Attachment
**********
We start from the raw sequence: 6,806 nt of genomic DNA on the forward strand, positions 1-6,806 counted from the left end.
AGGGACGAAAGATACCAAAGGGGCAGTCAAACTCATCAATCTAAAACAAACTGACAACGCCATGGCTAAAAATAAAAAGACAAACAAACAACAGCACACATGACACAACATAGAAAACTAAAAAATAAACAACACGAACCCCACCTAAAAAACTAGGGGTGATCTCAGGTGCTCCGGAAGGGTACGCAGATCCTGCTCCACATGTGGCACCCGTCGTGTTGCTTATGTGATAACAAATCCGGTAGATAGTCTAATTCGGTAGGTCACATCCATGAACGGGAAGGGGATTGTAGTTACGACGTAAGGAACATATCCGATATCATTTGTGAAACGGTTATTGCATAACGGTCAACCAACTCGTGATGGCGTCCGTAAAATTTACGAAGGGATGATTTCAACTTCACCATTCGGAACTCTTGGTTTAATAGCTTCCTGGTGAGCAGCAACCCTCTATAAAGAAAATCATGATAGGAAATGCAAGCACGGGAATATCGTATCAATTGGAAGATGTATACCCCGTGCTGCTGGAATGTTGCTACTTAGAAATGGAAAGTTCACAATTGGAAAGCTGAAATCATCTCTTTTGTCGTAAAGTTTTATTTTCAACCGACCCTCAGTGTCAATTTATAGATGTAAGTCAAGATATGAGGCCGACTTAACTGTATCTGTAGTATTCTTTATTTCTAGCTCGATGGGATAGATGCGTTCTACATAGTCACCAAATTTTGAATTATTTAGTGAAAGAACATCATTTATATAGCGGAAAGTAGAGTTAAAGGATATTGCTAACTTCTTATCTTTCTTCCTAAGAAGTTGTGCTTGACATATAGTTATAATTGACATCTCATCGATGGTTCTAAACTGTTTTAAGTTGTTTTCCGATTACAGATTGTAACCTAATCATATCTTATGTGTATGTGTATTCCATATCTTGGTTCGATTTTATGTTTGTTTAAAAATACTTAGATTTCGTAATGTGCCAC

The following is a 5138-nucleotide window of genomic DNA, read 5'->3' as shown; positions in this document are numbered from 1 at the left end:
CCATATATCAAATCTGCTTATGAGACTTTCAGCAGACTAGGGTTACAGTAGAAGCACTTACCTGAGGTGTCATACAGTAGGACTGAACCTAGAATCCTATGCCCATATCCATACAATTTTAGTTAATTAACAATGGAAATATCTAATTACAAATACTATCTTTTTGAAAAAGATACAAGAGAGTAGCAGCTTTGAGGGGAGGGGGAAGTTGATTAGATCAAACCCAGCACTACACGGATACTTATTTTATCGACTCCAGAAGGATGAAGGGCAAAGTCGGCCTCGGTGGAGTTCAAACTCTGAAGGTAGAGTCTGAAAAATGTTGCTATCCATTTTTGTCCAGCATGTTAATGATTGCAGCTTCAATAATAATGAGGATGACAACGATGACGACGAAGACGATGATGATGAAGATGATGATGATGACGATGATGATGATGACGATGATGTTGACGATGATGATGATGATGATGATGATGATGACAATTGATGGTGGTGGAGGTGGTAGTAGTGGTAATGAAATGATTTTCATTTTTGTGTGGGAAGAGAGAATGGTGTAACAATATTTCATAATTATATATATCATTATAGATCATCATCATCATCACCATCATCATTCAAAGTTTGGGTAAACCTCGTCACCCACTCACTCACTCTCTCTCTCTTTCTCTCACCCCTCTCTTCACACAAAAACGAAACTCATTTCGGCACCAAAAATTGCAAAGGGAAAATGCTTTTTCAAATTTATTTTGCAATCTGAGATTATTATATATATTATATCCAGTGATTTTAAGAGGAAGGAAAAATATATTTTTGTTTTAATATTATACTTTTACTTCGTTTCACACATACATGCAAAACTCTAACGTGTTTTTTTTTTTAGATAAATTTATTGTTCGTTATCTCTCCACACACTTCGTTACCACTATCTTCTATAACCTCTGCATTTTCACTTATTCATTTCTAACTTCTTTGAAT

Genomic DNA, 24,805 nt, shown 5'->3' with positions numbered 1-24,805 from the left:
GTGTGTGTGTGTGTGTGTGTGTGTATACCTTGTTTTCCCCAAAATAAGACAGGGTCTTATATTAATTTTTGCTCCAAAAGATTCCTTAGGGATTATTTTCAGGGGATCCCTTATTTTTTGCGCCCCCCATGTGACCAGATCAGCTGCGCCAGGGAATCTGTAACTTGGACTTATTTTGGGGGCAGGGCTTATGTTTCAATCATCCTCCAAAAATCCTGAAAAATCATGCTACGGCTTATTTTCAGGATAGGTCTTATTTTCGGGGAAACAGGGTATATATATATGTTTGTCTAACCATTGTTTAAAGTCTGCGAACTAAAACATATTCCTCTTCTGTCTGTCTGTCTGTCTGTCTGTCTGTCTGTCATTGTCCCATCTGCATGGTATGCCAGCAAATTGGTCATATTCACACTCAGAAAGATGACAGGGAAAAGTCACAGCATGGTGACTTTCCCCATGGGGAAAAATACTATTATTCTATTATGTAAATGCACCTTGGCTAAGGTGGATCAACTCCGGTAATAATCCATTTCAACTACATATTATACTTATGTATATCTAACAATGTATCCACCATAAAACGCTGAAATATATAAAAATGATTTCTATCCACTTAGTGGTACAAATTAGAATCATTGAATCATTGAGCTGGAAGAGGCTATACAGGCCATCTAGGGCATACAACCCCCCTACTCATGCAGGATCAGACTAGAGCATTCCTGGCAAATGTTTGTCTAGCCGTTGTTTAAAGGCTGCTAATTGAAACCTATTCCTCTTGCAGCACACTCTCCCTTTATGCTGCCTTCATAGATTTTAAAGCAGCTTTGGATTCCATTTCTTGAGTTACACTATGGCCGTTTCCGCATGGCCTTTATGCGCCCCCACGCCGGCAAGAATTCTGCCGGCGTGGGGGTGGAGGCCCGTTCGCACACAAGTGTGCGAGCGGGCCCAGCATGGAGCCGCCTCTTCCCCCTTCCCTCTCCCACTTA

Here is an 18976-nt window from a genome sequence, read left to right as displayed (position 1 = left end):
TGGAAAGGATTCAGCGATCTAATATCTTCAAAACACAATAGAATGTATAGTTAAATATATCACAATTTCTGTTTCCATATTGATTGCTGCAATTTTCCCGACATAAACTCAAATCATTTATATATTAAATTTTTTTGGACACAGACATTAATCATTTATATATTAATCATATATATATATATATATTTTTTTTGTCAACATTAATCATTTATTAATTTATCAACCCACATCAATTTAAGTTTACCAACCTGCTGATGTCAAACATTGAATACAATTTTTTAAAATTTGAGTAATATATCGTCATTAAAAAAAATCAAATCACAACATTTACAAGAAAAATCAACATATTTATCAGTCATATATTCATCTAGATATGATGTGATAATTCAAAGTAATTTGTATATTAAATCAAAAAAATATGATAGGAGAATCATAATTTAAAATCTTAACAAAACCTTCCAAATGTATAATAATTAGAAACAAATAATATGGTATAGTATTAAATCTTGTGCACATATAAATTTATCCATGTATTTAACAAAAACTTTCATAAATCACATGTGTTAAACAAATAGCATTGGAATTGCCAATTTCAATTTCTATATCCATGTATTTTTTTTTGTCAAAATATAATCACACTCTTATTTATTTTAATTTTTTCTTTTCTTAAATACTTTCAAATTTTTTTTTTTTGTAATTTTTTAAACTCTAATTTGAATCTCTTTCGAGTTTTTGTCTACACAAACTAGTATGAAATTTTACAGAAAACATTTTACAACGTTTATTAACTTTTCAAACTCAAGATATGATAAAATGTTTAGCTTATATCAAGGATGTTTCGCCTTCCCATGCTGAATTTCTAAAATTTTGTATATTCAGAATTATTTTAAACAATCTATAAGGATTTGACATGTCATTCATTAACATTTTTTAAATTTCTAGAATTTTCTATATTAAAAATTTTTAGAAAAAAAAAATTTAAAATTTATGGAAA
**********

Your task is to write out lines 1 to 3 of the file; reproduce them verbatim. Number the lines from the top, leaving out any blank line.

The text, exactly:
We start from the raw sequence: 6,806 nt of genomic DNA on the forward strand, positions 1-6,806 counted from the left end.
AGGGACGAAAGATACCAAAGGGGCAGTCAAACTCATCAATCTAAAACAAACTGACAACGCCATGGCTAAAAATAAAAAGACAAACAAACAACAGCACACATGACACAACATAGAAAACTAAAAAATAAACAACACGAACCCCACCTAAAAAACTAGGGGTGATCTCAGGTGCTCCGGAAGGGTACGCAGATCCTGCTCCACATGTGGCACCCGTCGTGTTGCTTATGTGATAACAAATCCGGTAGATAGTCTAATTCGGTAGGTCACATCCATGAACGGGAAGGGGATTGTAGTTACGACGTAAGGAACATATCCGATATCATTTGTGAAACGGTTATTGCATAACGGTCAACCAACTCGTGATGGCGTCCGTAAAATTTACGAAGGGATGATTTCAACTTCACCATTCGGAACTCTTGGTTTAATAGCTTCCTGGTGAGCAGCAACCCTCTATAAAGAAAATCATGATAGGAAATGCAAGCACGGGAATATCGTATCAATTGGAAGATGTATACCCCGTGCTGCTGGAATGTTGCTACTTAGAAATGGAAAGTTCACAATTGGAAAGCTGAAATCATCTCTTTTGTCGTAAAGTTTTATTTTCAACCGACCCTCAGTGTCAATTTATAGATGTAAGTCAAGATATGAGGCCGACTTAACTGTATCTGTAGTATTCTTTATTTCTAGCTCGATGGGATAGATGCGTTCTACATAGTCACCAAATTTTGAATTATTTAGTGAAAGAACATCATTTATATAGCGGAAAGTAGAGTTAAAGGATATTGCTAACTTCTTATCTTTCTTCCTAAGAAGTTGTGCTTGACATATAGTTATAATTGACATCTCATCGATGGTTCTAAACTGTTTTAAGTTGTTTTCCGATTACAGATTGTAACCTAATCATATCTTATGTGTATGTGTATTCCATATCTTGGTTCGATTTTATGTTTGTTTAAAAATACTTAGATTTCGTAATGTGCCAC

The following is a 5138-nucleotide window of genomic DNA, read 5'->3' as shown; positions in this document are numbered from 1 at the left end: